Robert Beringer (University of Victoria), Max Kleijberg (Karolinska Institute, Department of Neurobiology, Care Sciences and Society, Division of Nursing)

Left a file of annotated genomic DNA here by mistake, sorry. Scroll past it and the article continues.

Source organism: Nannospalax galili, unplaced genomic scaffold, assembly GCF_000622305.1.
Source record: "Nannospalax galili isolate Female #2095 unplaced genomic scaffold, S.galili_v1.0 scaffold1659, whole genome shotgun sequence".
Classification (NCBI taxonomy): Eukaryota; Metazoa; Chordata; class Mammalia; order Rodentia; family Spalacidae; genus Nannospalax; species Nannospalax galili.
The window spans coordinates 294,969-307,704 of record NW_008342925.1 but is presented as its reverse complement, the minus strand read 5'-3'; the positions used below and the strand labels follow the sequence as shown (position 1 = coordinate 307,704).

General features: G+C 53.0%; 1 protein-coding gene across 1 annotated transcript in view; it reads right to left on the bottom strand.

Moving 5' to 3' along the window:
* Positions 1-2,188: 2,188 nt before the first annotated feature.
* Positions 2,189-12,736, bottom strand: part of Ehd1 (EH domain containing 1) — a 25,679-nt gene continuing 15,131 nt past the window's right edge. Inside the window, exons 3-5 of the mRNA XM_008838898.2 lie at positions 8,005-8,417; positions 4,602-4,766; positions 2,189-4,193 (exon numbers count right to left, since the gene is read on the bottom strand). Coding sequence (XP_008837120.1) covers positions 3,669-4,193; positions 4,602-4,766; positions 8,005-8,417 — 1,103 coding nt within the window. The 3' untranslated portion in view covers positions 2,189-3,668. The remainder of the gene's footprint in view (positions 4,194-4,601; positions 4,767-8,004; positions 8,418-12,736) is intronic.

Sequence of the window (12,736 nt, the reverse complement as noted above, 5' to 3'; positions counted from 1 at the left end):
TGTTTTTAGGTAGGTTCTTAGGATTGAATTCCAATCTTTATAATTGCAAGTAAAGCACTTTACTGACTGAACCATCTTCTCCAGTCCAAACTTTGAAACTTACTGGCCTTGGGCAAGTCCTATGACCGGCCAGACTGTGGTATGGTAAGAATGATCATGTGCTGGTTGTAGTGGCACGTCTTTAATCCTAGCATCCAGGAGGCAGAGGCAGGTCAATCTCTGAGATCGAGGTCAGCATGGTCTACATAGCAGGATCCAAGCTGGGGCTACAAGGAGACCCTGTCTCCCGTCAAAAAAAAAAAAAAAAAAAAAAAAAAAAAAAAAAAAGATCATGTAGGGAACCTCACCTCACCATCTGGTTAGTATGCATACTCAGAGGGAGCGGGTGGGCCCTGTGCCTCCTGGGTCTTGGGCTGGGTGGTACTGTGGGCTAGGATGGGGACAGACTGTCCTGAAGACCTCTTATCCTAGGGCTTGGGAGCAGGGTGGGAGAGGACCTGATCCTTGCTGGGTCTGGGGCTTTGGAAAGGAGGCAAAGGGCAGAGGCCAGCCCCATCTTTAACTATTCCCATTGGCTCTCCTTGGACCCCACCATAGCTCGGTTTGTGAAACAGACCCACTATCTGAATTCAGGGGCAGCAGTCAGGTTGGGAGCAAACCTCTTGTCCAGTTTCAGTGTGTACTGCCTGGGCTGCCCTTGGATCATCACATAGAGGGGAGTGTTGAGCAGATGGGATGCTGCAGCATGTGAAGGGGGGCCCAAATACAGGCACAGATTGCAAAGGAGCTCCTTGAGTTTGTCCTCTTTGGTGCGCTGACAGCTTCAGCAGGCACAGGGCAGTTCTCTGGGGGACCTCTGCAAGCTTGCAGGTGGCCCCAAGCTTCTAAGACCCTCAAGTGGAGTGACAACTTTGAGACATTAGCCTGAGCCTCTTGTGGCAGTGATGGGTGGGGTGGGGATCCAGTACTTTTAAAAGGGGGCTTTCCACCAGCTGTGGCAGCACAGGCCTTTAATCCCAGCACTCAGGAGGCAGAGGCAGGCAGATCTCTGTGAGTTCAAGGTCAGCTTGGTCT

In this roundtable discussion, we invite Summit’s participants to join us in designing a research agenda focusing on investigating the social needs of older 2SLGBTQ+ people nearing the end-of-life, and finding ways in which 2SLGBTQ+ can be supported and empowered to live authentically in old age, at the end-of-life, and in bereavement. End-of-life issues concerning sexual and gender minorities have been researched in the past in relation to HIV and AIDS, but little is known about contemporary issues facing 2SLGBTQ+ people at the end-of-life. Involuntary loneliness and lack of community support is more prevalent among older 2SLGBTQ+ people compared with their heterosexual peers, in part due to chronic stress through stigmatization and lack of supportive intergenerational relationships and subcultural spaces. Little is known about social needs of older 2SLGBTQ+ people, particularly those receiving formal care and/or nearing the end-of-life, as research is often biased towards heteronormative relationships. Based on a health promotion approach to palliative and end-of-life care, the “compassionate communities” movement seeks to strengthen community action in relation to aging, dying, death, loss, and care, particularly for those with intersecting vulnerabilities. However, 2SLGBTQ+ people have not yet received much attention in this field or in related research. In this roundtable discussion we invite participants to share challenges facing 2SLGBTQ+ at the end-of-life as well as experiences and lessons learned throughout the COVID-19 pandemic and discuss ways in which community-based and participatory action research approaches can effectively address these challenges.